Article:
How big of a deal is to not being able to physically interview for positions located outside your present area?
I feel my background and resume turn a lot of heads when applying for the jobs I've been trying to get lately. I match their list of criteria and all, but I worry that preference is never given to me mostly because of my current int'l placement.
I'm curious to know, specifically from HR, when you see a qualified candidate applying for a job, do they often get dismissed because their current location doesn't allow for a face interview? Even after stating I'm entirely open for relocation I feel I'm being looked past because of this.
Thanks for your comments and feedback
It is not a big deal with the advent of SKYPE and Facetime.
Not sure the type of position you are applying for, or in what industry. I know some industries that have full time lawyers working 24 /7 just to bring in foreign nationals and keep VISA's extended.
If you are in a competitive market it may be difficult, not just because of moving expenses, but that they know anyone that is moving is going to take longer to get up to speed than anyone that is local. The risk in you coming and not liking a particular area may be high.
If you have worked in the states, or you have a local tie back to a particular state or region I would suggest working on that angle first. I have found that companies are more open if they know the person is moving back to be with friends and family. It shows you have a support network already and you have a reason for moving there beyond just their company.
Not sure which jobs or organizations you are targeting. The job market is still a bit tight, organizations are conservative with funds, growth, and movement opportunities are slow. Try not to get discouraged. Things will change. Potentially add consulting firms to your target list. These firms include traveling to assignments to accomplish given performance improvement initiatives (e.g., new technology, organization changes, skill development...). It looks like you are in the training field. Keep growing, improving, and expanding these skills. You have a lot of great experience. Keep working at it. You are not alone!!!
I've interviewed and been interviewed via Skype several times. It's really very well accepted these days. For remote screen sharing (I don't know whether you do the kind of work for which this is relevant, but it's getting be be a standard tool), Skype has the functionality built in. I've also had good success with join.me.
From a recruiting standpoint...I think it depends on if the company is offering to pay for relocation or if you are being clear in your communication that you are willing to self-relocate. It's expensive to relocate someone...so most companies will go through everyone who is local first in order to save the money required to move someone.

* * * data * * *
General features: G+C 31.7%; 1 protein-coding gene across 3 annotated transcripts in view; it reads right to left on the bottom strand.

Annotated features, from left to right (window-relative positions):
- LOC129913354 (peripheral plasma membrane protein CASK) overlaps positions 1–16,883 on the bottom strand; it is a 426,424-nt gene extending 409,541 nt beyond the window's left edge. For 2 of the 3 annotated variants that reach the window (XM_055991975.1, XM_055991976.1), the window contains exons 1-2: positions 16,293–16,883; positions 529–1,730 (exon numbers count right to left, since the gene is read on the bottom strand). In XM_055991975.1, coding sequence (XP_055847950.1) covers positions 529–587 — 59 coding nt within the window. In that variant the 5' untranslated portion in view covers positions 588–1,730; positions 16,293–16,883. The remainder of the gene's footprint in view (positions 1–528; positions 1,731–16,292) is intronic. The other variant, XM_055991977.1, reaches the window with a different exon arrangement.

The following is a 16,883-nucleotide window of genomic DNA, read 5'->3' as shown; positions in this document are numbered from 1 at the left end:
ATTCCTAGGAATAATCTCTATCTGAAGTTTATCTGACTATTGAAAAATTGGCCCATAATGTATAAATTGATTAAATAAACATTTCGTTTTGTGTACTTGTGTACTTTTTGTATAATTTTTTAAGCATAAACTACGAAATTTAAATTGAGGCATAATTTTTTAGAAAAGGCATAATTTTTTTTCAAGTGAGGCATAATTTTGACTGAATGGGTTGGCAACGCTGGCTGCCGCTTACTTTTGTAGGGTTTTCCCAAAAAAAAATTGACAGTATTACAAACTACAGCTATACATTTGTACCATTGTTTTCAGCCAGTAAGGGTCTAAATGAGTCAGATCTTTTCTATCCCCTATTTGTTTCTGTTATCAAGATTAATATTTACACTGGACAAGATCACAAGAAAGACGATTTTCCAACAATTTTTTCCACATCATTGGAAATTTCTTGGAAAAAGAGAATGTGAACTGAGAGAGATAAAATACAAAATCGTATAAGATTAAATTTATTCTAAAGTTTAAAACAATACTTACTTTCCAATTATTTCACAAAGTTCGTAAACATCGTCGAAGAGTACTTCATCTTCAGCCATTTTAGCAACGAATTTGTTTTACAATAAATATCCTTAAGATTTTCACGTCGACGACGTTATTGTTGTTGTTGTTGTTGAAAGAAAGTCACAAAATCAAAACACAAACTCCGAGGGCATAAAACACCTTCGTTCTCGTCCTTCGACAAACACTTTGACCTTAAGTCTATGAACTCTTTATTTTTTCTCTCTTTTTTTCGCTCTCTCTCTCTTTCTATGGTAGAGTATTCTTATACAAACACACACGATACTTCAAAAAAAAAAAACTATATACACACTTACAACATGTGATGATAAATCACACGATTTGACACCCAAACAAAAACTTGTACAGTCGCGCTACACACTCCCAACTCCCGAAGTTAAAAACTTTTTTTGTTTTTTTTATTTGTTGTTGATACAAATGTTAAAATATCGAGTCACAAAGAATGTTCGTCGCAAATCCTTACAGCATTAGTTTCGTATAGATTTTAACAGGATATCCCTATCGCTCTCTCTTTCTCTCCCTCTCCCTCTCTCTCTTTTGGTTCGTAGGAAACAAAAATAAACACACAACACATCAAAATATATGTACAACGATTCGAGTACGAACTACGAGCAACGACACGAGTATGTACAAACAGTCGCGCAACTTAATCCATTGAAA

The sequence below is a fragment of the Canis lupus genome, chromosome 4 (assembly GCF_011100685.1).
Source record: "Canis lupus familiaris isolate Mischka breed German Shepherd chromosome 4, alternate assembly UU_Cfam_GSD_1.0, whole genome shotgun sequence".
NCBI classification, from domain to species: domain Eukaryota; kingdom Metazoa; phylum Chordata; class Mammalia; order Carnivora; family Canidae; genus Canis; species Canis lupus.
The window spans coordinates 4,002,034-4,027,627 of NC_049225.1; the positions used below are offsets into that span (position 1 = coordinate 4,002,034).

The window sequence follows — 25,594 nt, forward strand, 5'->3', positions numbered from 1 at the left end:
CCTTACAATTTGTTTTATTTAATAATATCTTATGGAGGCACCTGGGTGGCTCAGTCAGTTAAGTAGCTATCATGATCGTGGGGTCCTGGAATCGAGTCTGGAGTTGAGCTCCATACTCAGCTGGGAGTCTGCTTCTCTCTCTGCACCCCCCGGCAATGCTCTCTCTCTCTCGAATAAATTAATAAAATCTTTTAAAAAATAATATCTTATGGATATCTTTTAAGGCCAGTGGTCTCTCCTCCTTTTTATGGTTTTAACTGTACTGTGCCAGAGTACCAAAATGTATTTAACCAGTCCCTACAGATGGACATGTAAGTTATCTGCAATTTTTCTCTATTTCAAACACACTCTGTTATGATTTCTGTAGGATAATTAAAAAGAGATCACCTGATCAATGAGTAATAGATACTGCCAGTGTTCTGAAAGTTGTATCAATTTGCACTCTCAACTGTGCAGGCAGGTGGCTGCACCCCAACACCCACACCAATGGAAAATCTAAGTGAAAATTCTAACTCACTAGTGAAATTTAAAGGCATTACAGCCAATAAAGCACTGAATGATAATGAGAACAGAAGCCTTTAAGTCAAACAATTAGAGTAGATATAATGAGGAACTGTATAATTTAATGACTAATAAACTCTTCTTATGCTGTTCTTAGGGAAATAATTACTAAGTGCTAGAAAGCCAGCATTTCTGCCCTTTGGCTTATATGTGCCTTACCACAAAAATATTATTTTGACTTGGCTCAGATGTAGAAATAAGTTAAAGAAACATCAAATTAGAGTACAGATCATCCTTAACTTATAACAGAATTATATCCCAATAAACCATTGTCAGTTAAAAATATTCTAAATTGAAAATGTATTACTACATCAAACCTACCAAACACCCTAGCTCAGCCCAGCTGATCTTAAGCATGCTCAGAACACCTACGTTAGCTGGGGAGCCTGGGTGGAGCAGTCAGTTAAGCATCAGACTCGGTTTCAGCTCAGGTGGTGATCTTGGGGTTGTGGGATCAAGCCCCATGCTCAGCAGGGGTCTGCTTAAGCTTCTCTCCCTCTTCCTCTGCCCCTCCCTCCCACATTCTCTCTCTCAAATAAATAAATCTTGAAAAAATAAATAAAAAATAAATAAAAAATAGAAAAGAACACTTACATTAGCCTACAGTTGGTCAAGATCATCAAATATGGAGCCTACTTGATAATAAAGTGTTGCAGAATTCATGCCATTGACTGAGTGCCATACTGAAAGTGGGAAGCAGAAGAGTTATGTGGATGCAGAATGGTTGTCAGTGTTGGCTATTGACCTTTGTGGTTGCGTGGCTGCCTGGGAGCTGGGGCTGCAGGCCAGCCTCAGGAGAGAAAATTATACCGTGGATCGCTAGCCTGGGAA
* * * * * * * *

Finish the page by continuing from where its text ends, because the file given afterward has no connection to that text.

Also, even if they are intersted in meeting you in person, they would likely feel obligated to fly you in to meet you...which is an additional expense on their part.
On the other hand, I've seen the phone Skype interviews pick up lately. Even with the bad connectsion and slow internet speeds....you still get somewhat of a feel what the person is like...how they present in person and a better feel for their personality and how that personality might fit in your culture.
Sometimes the biggest hurdle is to bypass agencies: a small trick to ease your way into actually talking with a potential employee is to get a Skype phone number which is "local" to a potential employee (http://www.skype.com/en/features/online-number/). Also, why are you specifying your location in the CV in the first place?
Good question. It can be very important, as some companies will specifically state that, unless there is a remote option, you either live in the area, or pay relocation expenses out of pocket. I am totally virtual, so I don't face this problem.
I don't feel this is a big deal in today's environment. Its possible to do Skype, and GOTO meeting interviews which are just as effective.
All organizations are very mindful of costs involved of having candidates undertake unnecessary costs
Tyler - with Skype and other video conferencing and interviewing tools, not being face to face should not be an issue these days. So suggest it to them in your cover letter or note to them.
That said... having someone with international experience, cultural exposure, fluency, etc.. is a huge value add to a business - so are you selling those things to them in your written or verbal correspondence.
More importantly - a recruiter or hiring manager will buy the shirt off your back if you are the person they want... being face to face or international would not stop them... so be sure your messaging on paper and verbally is tight.
Also, do the job positions mention anything about relocation, desire for international experience, etc... if not, as opposed to questioning what could be working against you... ask them about those points - allowing them to inform or advise you.